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Boomers can eat healthy on a budget

The cost of food is sky high. The price of groceries, especially fresh fruits and vegetables, meat and dairy products, seems to jump each week, largely due to our harsh weather and higher energy costs. It is tough for many baby boomers to eat healthy when they can’t afford to buy nutritious and healthy food. Yet, it is possible to eat healthy while living on a budget but it requires ingenuity, creativity and innovative planning.

One of the best ways to stretch food budgets is to plan out your meals and snacks for the entire week, then shop accordingly, sticking to your shopping list and limiting your impulsive buys. The key is to plan and shop with foresight.

Once your meals are planned, prepare a shopping list with all of the items you will need. Then, start clipping coupons. Check out grocery and discount store fliers for sales and coupons. Take advantage of grocery store loyalty cards as most local stores now offer these and give good discounts with these cards. Go online to see if there are coupons for items on your list. Look for sites like, and Thecouponclippers.

When you go grocery shopping, do it when you are not hungry and have time to shop and compare prices. According to, shop the perimeter of the store first so you can fill your cart with healthy whole foods like fresh produce and meat, leaving less room for the junk food to save money. Only visit aisles with items on your list.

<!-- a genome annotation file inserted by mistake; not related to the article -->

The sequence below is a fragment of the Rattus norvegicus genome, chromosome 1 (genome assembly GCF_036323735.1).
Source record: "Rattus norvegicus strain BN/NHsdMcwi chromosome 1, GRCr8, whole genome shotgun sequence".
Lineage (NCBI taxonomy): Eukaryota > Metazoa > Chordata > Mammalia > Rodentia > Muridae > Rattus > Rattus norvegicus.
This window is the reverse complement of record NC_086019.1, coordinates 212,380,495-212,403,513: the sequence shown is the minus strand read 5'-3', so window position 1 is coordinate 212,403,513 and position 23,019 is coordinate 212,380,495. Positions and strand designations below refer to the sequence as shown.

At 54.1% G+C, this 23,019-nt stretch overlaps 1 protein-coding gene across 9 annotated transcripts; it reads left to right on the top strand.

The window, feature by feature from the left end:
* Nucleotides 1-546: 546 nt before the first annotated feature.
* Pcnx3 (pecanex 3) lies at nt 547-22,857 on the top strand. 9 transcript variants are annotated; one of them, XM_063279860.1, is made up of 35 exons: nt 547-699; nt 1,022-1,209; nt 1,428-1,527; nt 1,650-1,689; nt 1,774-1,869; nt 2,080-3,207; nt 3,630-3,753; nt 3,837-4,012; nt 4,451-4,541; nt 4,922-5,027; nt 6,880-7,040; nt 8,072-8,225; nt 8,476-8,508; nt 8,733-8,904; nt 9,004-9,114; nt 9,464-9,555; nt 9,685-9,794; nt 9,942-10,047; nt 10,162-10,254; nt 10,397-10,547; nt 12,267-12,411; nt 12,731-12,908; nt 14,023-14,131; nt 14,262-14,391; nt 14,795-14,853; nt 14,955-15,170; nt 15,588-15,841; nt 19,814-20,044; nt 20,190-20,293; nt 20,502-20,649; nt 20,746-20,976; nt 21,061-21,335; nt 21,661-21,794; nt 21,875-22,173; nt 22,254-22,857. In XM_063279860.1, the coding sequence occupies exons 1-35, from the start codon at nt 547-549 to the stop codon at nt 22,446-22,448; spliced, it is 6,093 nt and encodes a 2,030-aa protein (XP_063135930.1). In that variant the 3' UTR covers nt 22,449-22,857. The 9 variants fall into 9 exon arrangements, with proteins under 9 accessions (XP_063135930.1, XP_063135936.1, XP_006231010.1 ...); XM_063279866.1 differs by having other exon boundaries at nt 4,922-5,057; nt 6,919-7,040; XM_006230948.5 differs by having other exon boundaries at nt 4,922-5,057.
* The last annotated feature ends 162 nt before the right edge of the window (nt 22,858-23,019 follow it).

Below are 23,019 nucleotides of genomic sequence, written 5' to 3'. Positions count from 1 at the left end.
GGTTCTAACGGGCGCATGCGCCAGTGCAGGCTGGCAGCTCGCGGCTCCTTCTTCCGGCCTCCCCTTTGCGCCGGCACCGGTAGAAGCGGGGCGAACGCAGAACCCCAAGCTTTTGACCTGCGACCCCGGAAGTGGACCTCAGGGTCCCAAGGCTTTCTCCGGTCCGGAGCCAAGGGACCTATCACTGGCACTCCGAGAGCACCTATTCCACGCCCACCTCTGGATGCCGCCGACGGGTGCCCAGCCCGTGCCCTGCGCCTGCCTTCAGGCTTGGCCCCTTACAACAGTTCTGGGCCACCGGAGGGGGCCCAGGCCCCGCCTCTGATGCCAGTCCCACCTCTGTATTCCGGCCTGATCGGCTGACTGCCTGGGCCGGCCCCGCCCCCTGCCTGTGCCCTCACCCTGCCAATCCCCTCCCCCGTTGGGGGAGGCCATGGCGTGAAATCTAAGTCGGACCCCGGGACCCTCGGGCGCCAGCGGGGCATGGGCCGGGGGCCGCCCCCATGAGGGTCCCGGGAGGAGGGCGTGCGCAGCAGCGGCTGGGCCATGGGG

Stock up on staples you use regularly when they are on sale so you have them when you need them. Buy items in bulk or in family packs as they are more cost effective. Your pantry should include a supply of canned foods and vegetables because they have longer shelf lives and come in handy when you need a quick meal. If you have a freezer, buy meat in quantity when it is on sale, divide it up into smaller packages and freeze it.

Cook in large quantities then freeze the remaining portions in smaller packages for future meals. This strategy works well for dishes like stews, casseroles and spaghetti sauce. Use leftovers for lunches and dinners rather than letting them go to waste.

There are other ways to save on your food budget. For one thing, reduce the number of times you go out to a restaurant or stop for fast food each week. Only go to more expensive restaurants for special occasions.

Another way is to start a garden. An herb garden is simple to grow and will save you from buying spices that you often use in cooking. Growing your own vegetables gives you an ample supply of healthy food as well as good exercise as you maintain your garden.

By planning your meals and shopping list, searching for bargains before you shop, especially for healthy foods like fruits and vegetables, then shopping strategically and preparing healthy meals, baby boomers can eat healthy on a budget.

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